Moody emerged from the bottom of this pile as a Lions tryscorer in 2005
Moody toured New Zealand as an England regular in 2005 but he travelled to the Land of the Long of the Long White Cloud knowing that he would have to prove himself all over again if he was to make the Lions Test team. First, an injury during the build up to the tour almost prevented his selection for the 46-man squad, before another knee injury during the tour itself meant he wasn’t considered for the first Test in Christchurch.
"The lead up to the squad announcement was a nervous wait," explained the 30-year-old, who currently has 53 caps for his country to his name.
"I’d done my knee ligaments playing Toulouse about four weeks before so I was pretty nervous about whether I was going to be included or not.
"Backy (Neil Back) had just retired from international rugby, so I’d been involved with England all that year. I was in no way confident that I was going to start but I thought I’d be there or thereabouts. In one training session, I damaged my knee ligaments again and that was two weeks or so before the first Test. I was due to play the week before that Test and I’d been going quite well until that point, so that would have given me a shot at the first international, but it wasn’t to be.
"I tried getting back fit enough in time but I couldn’t so I missed that first Test. Things didn’t go that well and they had to change it for the second Test and, thankfully for me, I was straight back in. I played in the second and third Tests and absolutely loved every minute of it."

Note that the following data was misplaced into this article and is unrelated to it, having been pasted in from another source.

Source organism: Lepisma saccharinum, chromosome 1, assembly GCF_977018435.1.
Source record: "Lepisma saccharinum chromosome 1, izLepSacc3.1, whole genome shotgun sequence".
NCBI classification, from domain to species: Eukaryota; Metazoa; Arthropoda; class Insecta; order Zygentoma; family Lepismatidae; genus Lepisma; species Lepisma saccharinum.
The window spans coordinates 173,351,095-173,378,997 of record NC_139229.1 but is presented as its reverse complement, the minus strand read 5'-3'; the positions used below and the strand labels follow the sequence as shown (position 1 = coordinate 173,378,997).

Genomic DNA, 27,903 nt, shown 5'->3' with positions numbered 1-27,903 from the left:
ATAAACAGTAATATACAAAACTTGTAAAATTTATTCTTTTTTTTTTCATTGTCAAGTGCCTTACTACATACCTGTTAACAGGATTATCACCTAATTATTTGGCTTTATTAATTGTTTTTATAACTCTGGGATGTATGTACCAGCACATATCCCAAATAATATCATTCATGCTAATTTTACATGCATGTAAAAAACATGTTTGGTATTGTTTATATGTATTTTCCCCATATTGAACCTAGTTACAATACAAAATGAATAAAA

Injury struck Moody again during England’s Six Nations encounter with Wales last February, forcing him to miss his club’s domestic and European commitments and his country’s summer tour and recent autumn internationals.
Despite being named in Martin Johnson’s first Elite Player Squad, Achilles and hip problems took longer than anticipated to heal, meaning the former Oakham schoolboy spent eight months on the sidelines before making his long-awaited comeback against Sale Sharks in the EDF Energy Cup on October 31. His appearance against the same opposition in the Guinness Premiership last Friday was his fourth in succession and he could now soon be pressing for his claims for Lions inclusion in 2009.
"The Lions is always a part of your ambition but just getting back fit and playing for Leicester was the key. The Lions is almost a bonus. It’s a unique experience and if I get to go again, I’ll enjoy it just as much.
"It comes at the end of a long season and so many things can happen in between. You can get injured or you can get dropped and if you worry too much about being selected for the Lions, then you’ll end up knackering yourself because you’ll be doing too much and trying too hard.
"All you’ve got to do is go out and enjoy your rugby day-in, day-out with your club. If you’re playing well then the coaches will hopefully pick you. If they don’t, then you’ll have done everything you can to persuade them."
A 3-0 series defeat wasn’t the way Moody wanted to remember New Zealand
If Moody does earn selection for his second successive Lions tour, he won’t be expecting an easy ride. The World Cup winner knows that the Springboks will have spent 12 years waiting to avenge their most-recent loss to the Lions and that the 2009 tourists could feel the backlash from a proud rugby nation.
"The last Lions victory was in 1997 against South Africa, so I’m sure they’ll be out to prove a point this time around.
"South Africans are an interesting breed. It’s always a good encounter when you get to play them. It’s always tough and you know what you’re going to come up against.
"South Africa is a tough place to tour. It’s like New Zealand because they are all about rugby. Their sporting mind is completely rugby based. They love it. It’s a culture and a religion out there and it’s as tough a place to tour as any."